Narrative – People always ask me what should I look for when buying a girls lacrosse stick.
Here’s My 2 cents
A little background about me. I have been Coaching girls lacrosse going into my 19th year as of 2023, from youth through Varsity HS. I have done clinics and worked with some colleges & HS teaching the Backer Defense & motion Attack. I learned the Backer “D” at a convention and have added my own tweaks’. I have been stringing sticks since 2005. I have seen some good sticks and plenty of bad sticks that make it near impossible for a player to acquire stick skills. I try to instill confidence and ease the frustration of learning a new sport so the girls can excel and be successful. Having good equipment puts them on the fast track to success.
I’d like to think common sense should prevail but…………..
The single most important feature when buying a stick is the POCKET! Ask any Coach and they will tell you not to buy a tennis racquet. If you can catch, pass & shoot with a tennis racquet, I want you on my team! This is, of course is a reference to sticks that are sooooooo… flat and tight making it virtually impossible to play lacrosse.
There is a lot of “Sizzel/hype Sell” in the Lacrosse stick selling business. The latest, greatest, best, etc. etc. etc. Bottom line you want a stick that works! Stick buying is an interesting psychological process and since everyone has an opinion and so many choices, how do you choose?
The best way to buy a stick is to throw with the stick you are interested in buying? Tournaments sometimes have vendors who will let you throw with multiple sticks so you can see if it works for you. Try different sticks your teammates are playing with. Don’t rush your decision, throw with as many as available, returning to the ones that worked best for you narrowing them down before buying it! The worse thing is to spend $300+ on a stick and have your daughter come home after playing and say she Hates it!!! Trusted opinions from Coaches, seasoned players, and Parents are a good source too! However, everyone has an opinion and your daughters’ might not be the same. Also, be aware of the herd mentality where 90% of a team buys one stick. It might be the greatest stick in the world but still not right for your daughter! That’s why trying the stick is so important.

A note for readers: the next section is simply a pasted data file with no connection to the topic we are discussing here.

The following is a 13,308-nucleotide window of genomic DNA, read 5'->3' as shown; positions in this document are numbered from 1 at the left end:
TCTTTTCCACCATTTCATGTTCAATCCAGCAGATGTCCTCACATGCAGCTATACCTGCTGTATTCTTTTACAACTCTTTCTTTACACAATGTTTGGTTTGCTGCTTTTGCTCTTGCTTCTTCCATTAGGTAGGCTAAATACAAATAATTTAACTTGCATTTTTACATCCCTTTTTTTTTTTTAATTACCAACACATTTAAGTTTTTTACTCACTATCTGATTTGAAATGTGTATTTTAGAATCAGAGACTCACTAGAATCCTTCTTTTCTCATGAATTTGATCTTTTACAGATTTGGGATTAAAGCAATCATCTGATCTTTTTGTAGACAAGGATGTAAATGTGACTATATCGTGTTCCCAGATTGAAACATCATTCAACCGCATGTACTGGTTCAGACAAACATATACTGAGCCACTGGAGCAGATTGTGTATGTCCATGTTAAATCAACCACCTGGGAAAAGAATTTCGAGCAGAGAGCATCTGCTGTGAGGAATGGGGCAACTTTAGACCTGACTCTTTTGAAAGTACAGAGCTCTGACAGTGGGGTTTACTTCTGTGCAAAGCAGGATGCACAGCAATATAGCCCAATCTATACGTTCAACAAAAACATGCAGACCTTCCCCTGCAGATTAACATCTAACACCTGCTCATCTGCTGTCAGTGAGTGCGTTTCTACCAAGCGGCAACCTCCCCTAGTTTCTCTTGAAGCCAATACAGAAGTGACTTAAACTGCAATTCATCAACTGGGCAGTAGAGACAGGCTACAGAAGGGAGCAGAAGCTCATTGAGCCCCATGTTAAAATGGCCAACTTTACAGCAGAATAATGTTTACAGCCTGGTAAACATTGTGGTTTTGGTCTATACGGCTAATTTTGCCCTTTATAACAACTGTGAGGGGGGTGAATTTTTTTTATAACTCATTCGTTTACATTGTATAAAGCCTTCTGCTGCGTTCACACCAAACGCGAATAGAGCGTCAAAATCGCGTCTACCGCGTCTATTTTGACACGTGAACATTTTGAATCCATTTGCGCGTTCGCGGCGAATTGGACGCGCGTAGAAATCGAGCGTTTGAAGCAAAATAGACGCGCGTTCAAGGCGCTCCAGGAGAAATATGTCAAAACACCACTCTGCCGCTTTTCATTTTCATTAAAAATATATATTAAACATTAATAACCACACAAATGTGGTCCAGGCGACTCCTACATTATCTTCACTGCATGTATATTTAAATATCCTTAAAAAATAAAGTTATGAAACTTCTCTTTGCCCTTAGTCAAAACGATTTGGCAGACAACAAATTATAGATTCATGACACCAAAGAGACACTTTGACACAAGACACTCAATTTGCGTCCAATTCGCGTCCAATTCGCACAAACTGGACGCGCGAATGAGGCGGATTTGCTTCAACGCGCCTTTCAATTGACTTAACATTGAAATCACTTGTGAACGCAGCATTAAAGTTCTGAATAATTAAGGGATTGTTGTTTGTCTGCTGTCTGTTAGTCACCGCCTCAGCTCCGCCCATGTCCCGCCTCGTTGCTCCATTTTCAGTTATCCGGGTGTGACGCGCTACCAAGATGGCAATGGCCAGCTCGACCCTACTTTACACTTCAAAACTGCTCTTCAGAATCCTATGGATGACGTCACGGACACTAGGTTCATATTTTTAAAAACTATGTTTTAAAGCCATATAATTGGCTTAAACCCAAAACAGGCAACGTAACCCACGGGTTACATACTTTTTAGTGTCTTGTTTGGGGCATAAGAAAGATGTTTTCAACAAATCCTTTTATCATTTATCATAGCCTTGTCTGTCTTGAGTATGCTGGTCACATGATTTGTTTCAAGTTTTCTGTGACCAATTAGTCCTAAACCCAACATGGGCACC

Popular selling concepts now are light sticks, attack & defense sticks… I have not personally bought 100% in to these concepts! However, personal preference should be the guide: whatever makes you a better player and works for you! On light sticks, my first thought is how effective will your check be…. It’s hard to check with a feather where you are putting all the muscle into the check. FYI – most sticks now weight 280g to 400g+ And many players add tape, grip, new butts etc. adding to the total weight of the stick. On the concept of Attack and Defense sticks, in the girls’ game, I am suspect. In the boys game you have long pole – defense and short sticks – attack/midfield. In the girls game, other than youth, 99% play with the standard size stick 43”- 43 1/4”. Shorter sticks have some advantages and disadvantages. I would venture to guess 98%-99% of the Women/Girls playing are using the standard size 43″/43.25″ stick. You can cut the stick down to a min 36” , but in my years coaching, cut downs are generally not done; except on the youth level. If you are going to cut down for a youth player get an aluminum shaft (yes, you can do composite shafts, it’s just expensive) use a hack saw for a clean cut. Cut 1” off at a time until your player is comfortable with the size. You can always cut more off, but impossible to add it back if you cut too much!!!. ☺